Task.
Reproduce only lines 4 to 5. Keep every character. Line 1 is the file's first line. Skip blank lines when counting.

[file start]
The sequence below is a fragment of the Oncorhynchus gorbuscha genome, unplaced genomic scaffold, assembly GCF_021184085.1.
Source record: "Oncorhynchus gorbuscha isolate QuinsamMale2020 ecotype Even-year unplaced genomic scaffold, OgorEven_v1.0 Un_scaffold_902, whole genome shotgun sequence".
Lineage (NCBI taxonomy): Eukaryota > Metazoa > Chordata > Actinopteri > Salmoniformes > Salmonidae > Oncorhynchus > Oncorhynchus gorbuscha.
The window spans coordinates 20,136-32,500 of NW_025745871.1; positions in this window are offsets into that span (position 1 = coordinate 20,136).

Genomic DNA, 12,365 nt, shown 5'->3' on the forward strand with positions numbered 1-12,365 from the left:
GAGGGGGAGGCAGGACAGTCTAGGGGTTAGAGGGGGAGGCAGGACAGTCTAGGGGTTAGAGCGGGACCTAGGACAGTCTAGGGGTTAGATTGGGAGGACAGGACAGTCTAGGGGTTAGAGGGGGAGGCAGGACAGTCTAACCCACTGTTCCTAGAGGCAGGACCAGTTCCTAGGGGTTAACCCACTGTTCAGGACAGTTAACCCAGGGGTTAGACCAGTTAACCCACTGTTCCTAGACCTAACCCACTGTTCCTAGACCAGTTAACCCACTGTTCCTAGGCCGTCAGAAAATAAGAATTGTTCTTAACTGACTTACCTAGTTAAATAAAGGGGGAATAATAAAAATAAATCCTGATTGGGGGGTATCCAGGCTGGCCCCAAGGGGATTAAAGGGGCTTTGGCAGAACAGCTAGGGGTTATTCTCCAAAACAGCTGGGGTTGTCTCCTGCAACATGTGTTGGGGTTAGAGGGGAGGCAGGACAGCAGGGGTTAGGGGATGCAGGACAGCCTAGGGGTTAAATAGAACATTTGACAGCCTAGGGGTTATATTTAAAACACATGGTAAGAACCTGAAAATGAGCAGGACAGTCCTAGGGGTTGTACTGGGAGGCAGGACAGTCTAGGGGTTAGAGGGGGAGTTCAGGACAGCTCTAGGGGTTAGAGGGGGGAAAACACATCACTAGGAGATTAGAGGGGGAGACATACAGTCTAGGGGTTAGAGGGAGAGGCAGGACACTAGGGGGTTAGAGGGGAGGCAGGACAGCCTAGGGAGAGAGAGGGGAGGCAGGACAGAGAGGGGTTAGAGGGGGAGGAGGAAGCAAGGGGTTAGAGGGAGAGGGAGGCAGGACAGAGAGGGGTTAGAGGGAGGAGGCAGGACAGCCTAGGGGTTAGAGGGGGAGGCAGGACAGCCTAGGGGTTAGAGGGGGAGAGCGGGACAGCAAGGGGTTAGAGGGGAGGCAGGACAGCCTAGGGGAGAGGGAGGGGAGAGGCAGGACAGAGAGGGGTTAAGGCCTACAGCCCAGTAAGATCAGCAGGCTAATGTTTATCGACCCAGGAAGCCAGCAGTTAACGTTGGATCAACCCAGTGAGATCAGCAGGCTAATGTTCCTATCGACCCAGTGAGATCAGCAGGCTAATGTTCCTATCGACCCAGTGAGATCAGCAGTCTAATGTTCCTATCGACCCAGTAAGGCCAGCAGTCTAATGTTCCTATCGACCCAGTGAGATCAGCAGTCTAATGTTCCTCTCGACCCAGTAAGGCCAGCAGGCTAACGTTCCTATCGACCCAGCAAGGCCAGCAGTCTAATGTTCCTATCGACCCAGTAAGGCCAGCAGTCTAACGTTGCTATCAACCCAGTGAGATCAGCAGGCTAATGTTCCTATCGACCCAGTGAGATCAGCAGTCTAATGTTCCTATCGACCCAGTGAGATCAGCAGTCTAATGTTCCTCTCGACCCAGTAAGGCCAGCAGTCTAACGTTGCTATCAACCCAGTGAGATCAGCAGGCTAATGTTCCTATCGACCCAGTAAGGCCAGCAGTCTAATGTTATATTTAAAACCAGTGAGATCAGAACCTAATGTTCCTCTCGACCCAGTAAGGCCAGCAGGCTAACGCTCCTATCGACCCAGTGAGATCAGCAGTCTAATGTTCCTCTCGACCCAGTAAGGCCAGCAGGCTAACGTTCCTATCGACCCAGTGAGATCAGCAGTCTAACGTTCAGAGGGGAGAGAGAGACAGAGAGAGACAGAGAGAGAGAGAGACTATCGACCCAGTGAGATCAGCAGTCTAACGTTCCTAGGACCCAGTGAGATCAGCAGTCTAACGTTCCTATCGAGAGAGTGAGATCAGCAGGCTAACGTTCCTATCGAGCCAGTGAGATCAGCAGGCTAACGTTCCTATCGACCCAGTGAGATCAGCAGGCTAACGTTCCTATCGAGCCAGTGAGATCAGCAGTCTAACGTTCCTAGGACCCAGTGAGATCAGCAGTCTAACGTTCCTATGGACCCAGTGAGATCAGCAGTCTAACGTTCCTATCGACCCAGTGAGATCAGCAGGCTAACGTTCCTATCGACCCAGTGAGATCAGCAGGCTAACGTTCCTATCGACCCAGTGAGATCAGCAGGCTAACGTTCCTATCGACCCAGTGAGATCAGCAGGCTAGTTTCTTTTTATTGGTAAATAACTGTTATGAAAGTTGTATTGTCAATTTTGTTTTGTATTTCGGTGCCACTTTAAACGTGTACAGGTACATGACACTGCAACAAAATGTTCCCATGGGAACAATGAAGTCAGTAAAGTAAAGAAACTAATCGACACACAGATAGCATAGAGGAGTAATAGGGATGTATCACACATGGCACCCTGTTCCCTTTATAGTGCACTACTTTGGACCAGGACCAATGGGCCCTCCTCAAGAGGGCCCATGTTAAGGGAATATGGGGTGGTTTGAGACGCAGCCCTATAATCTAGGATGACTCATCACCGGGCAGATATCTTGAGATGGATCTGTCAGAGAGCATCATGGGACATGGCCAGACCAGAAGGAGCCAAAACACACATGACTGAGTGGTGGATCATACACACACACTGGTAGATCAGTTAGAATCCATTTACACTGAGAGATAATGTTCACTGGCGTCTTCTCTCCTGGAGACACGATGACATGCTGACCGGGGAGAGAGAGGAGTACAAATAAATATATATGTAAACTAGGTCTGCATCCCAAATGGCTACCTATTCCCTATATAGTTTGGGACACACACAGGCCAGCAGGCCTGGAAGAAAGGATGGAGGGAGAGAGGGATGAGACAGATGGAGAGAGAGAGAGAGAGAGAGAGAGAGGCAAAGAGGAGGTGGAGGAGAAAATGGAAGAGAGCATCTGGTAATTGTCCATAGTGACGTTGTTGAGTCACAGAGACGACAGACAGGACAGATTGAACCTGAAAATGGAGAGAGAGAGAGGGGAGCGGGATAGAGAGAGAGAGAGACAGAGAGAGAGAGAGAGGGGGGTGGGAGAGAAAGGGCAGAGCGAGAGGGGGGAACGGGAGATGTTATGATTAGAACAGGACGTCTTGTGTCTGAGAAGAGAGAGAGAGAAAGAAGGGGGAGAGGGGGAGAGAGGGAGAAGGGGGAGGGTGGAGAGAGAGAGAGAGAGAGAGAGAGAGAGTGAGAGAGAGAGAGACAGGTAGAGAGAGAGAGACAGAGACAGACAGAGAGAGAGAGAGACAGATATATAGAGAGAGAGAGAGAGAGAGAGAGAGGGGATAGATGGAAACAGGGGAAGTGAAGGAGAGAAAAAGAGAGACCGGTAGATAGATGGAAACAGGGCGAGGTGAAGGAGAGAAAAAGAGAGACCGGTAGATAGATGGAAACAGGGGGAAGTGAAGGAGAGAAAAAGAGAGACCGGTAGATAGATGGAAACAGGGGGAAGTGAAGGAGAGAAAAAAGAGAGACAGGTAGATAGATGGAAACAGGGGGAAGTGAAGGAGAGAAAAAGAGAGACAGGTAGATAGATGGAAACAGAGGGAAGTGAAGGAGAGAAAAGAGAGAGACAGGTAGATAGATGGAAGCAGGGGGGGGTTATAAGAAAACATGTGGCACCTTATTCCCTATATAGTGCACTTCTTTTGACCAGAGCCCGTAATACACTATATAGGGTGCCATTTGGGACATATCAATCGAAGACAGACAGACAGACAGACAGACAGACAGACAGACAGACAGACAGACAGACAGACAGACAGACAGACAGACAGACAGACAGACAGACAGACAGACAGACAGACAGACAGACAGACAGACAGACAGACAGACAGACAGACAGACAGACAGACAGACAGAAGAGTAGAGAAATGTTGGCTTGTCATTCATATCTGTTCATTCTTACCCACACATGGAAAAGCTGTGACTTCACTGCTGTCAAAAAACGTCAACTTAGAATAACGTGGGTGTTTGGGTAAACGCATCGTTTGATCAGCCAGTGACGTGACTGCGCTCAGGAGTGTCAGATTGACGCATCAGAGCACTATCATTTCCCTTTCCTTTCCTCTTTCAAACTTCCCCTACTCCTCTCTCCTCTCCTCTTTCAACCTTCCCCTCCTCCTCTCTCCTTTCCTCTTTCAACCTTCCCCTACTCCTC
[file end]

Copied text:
The window spans coordinates 20,136-32,500 of NW_025745871.1; positions in this window are offsets into that span (position 1 = coordinate 20,136).

Genomic DNA, 12,365 nt, shown 5'->3' on the forward strand with positions numbered 1-12,365 from the left: